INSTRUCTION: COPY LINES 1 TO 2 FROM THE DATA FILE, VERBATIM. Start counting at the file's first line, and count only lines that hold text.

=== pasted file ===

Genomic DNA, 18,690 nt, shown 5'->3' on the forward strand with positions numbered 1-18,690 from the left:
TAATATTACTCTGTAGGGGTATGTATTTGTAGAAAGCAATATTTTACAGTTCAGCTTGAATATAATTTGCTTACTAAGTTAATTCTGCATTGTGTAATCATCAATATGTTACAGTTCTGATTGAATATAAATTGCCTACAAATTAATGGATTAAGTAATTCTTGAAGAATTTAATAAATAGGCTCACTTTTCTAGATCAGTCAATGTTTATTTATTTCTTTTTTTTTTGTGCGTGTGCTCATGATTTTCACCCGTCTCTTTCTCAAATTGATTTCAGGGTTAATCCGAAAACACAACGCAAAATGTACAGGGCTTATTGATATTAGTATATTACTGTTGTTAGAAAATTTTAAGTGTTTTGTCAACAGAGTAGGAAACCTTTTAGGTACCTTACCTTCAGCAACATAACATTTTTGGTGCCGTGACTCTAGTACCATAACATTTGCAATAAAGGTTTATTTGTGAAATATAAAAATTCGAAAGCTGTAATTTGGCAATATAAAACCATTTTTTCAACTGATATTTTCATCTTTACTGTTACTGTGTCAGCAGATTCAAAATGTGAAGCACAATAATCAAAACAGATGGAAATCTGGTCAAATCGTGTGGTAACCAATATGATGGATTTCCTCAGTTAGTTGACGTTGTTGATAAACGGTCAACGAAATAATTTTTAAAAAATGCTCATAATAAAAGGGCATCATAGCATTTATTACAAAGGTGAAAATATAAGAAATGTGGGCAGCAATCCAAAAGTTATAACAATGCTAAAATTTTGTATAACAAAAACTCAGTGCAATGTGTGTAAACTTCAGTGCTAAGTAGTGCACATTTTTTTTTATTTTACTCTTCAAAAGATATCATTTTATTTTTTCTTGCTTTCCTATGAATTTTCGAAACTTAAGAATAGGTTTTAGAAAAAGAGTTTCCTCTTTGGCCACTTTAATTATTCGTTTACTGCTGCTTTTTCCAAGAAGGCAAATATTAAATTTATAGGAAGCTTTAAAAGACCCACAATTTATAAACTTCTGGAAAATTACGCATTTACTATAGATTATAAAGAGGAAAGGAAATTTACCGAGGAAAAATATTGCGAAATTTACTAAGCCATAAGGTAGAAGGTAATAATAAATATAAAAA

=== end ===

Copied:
Genomic DNA, 18,690 nt, shown 5'->3' on the forward strand with positions numbered 1-18,690 from the left:
TAATATTACTCTGTAGGGGTATGTATTTGTAGAAAGCAATATTTTACAGTTCAGCTTGAATATAATTTGCTTACTAAGTTAATTCTGCATTGTGTAATCATCAATATGTTACAGTTCTGATTGAATATAAATTGCCTACAAATTAATGGATTAAGTAATTCTTGAAGAATTTAATAAATAGGCTCACTTTTCTAGATCAGTCAATGTTTATTTATTTCTTTTTTTTTTGTGCGTGTGCTCATGATTTTCACCCGTCTCTTTCTCAAATTGATTTCAGGGTTAATCCGAAAACACAACGCAAAATGTACAGGGCTTATTGATATTAGTATATTACTGTTGTTAGAAAATTTTAAGTGTTTTGTCAACAGAGTAGGAAACCTTTTAGGTACCTTACCTTCAGCAACATAACATTTTTGGTGCCGTGACTCTAGTACCATAACATTTGCAATAAAGGTTTATTTGTGAAATATAAAAATTCGAAAGCTGTAATTTGGCAATATAAAACCATTTTTTCAACTGATATTTTCATCTTTACTGTTACTGTGTCAGCAGATTCAAAATGTGAAGCACAATAATCAAAACAGATGGAAATCTGGTCAAATCGTGTGGTAACCAATATGATGGATTTCCTCAGTTAGTTGACGTTGTTGATAAACGGTCAACGAAATAATTTTTAAAAAATGCTCATAATAAAAGGGCATCATAGCATTTATTACAAAGGTGAAAATATAAGAAATGTGGGCAGCAATCCAAAAGTTATAACAATGCTAAAATTTTGTATAACAAAAACTCAGTGCAATGTGTGTAAACTTCAGTGCTAAGTAGTGCACATTTTTTTTTATTTTACTCTTCAAAAGATATCATTTTATTTTTTCTTGCTTTCCTATGAATTTTCGAAACTTAAGAATAGGTTTTAGAAAAAGAGTTTCCTCTTTGGCCACTTTAATTATTCGTTTACTGCTGCTTTTTCCAAGAAGGCAAATATTAAATTTATAGGAAGCTTTAAAAGACCCACAATTTATAAACTTCTGGAAAATTACGCATTTACTATAGATTATAAAGAGGAAAGGAAATTTACCGAGGAAAAATATTGCGAAATTTACTAAGCCATAAGGTAGAAGGTAATAATAAATATAAAAA